Lapera:Yeah,think about it this way. Think about when you arefirst learning how to do a sport. Say it issoccer, which I don't really know that much about. Justminimal increases in your knowledge make you a much better player. Onceyou become the best player in the world, ittakes a lot more knowledge toincrease your performance as a player. It's the same thing with the company,except with returns. If you're a really small company, minoracquisitions or purchases or decisions can have a hugeimpact on how much return you get. The bigger you get,the bigger the changes you have to make to increase your performance. It'sthe same thing,which is something that I think a lot of people don't realize. They'relike, "You'rebigger, so you should be able to make more money," butit actually makes it harder to outperform what you did in the past. Sure,you are making more money as a whole, but as a percentage,it's not as much.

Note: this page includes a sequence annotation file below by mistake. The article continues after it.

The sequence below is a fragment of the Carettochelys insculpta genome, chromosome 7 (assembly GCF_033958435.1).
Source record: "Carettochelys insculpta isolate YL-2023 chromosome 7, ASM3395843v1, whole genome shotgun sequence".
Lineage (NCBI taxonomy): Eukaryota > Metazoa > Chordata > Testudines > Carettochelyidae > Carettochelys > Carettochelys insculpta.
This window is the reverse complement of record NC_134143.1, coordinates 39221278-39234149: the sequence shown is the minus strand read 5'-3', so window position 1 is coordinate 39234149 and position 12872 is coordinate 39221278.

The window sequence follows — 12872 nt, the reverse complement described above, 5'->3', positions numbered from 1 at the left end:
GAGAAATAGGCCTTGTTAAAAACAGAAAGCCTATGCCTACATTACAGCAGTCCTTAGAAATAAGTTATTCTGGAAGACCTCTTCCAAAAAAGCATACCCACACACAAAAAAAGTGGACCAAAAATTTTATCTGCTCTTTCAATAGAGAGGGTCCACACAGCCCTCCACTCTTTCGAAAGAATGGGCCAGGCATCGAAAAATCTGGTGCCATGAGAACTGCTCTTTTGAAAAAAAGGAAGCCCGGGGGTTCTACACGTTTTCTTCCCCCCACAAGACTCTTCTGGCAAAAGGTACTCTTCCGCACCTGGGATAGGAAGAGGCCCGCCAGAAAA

Maxfield:Yeah. And you know, whenyou see that chart, and I wrote an article about this, where you see the linecomparing Berkshire's returns to the S&P 500, when you see that it's come down, it's now basicallya little bit above the S&P 500 on a five-yearaverage basis, a little bit below that or right around it, you know what this has led me to believe? Berkshire, at some point, it'sgoing to get so big that it's just not going to be able to find enough places to invest its capital. Andone of the things that Berkshire has always done, because Buffett is such a goodcapital allocator,is that it has retained all of its earnings. His thought process is, "If we retain our earnings,I'm going to make more on that money for our shareholders than ifI returned it and they invested it elsewhere." Butthe situation this is putting Berkshire in is that may not be the case anymore,because it's gotten so bigand it basically mimics the S&P 500 now. TheS&P 500, in many cases,may even be better. I think there's anargument there. What that would lead one to believe is that there could be a point here whereBerkshire pays a dividend, wherethat is the rational thing, and Buffett can't get around the fact that he'snot going to be able to beat the S&P 500the same that he hasin the past.